Reaching out (6/27/23)
Happy Tuesday. Congress is taking a summer break, and so is Polaris. We won’t be sending next Tuesday for the Fourth of July, but we’ll be back in your inbox on July 11!
Did someone forward you this email? Subscribe to Polaris here.
A ‘Significant Uptick’ in Global Space Collaboration
Ecuador joined the Artemis Accords last week. State’s Valda Vikmanis-Keller is second from right. Image: NASA
The Biden administration’s “very intentional” effort to make space part of its international engagement has boosted the number of partners interested in collaborating with the US in orbit, the State Department’s Valda Vikmanis-Keller told Payload.
Last week, Ecuador and India became the 26th and 27th nations to join the Artemis Accords. Just a few months prior, the Biden administration announced a trio of space partnerships within the span of a week: increased SSA sharing with the Philippines, more cooperation in orbit with South Korea, and the Czech Republic’s signing of the Artemis Accords.
Vikmanis-Keller said adding space priorities to the agenda when foreign officials visit Washington is no accident.
“With all of these partners, whether they are advanced spacefaring countries, whether they are interested in being spacefaring countries, whether they want to partner in some way…it has been very intentional,” Vikmanis-Keller said. “There is really a significant uptick in the amount of activity surrounding space and all of the potential partners that are interested in some sort of collaboration, cooperation, or dialogue.”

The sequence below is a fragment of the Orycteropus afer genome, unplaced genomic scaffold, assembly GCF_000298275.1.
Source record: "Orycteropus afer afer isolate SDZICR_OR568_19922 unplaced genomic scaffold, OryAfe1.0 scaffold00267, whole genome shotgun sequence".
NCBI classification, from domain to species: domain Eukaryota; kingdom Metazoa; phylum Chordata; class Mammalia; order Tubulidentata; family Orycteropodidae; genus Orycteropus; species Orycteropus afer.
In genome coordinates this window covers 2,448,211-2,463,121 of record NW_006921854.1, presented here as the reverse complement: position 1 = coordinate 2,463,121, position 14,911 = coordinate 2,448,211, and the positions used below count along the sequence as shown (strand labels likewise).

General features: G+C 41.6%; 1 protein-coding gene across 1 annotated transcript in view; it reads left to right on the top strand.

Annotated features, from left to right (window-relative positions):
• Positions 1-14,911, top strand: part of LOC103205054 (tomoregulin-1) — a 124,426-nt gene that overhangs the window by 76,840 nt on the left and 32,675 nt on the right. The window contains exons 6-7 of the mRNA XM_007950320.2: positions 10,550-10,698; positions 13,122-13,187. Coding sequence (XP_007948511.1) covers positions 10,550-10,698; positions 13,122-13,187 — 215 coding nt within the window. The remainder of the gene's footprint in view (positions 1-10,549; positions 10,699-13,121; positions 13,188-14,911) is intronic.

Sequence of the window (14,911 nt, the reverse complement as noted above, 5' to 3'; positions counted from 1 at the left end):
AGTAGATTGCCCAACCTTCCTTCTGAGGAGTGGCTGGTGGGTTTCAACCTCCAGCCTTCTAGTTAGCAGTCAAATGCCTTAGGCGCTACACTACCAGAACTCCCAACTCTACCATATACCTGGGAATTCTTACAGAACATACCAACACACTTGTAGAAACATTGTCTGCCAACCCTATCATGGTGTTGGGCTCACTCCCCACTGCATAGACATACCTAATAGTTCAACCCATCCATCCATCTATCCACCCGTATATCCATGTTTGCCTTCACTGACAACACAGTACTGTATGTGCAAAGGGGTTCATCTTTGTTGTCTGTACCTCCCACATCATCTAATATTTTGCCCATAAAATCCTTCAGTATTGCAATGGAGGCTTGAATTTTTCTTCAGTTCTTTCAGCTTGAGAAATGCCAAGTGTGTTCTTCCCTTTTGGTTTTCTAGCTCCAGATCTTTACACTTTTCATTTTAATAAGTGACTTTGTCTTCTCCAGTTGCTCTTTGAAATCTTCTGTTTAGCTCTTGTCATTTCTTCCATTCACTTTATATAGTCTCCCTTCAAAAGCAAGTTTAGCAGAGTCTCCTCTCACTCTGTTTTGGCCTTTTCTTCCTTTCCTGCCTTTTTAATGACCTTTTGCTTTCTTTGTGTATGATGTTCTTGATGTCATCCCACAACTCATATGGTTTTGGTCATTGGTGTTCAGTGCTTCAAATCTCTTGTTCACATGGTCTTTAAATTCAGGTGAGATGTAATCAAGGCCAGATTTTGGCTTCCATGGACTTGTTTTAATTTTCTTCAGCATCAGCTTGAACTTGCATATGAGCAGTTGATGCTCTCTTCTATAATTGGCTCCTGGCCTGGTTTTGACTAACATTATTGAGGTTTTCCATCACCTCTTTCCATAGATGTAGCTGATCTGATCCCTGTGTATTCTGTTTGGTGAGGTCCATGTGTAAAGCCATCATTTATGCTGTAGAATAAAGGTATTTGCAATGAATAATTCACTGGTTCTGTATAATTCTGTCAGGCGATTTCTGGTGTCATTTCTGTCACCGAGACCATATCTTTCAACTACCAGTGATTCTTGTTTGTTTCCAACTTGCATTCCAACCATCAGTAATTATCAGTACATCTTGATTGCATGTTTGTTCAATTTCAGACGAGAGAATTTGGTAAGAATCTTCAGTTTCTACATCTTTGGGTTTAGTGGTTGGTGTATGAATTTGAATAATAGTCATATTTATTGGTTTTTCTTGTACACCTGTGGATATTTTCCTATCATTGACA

We sat down with Vikmanis-Keller, the director of State’s Office of Space Affairs, this month on the sidelines of the Secure World Foundation’s Summit for Space Sustainability in NYC to get an update on the administration’s international space outreach, what’s happened since the department’s Strategic Framework for Space Diplomacy roll out last month, and upcoming milestones for the Artemis Accords.
Artemis Accords 101: More than two dozen nations have signed on to the Artemis Accords, a set of guidelines led by the US for the responsible use of space. Even though they share a name with NASA’s Artemis program to send humans back to the Moon, Vikmanis-Keller stressed that the accords are different from and broader than just the lunar mission, and that they include driving conversation about collaboration on things such as sustainability and orbital debris mitigation.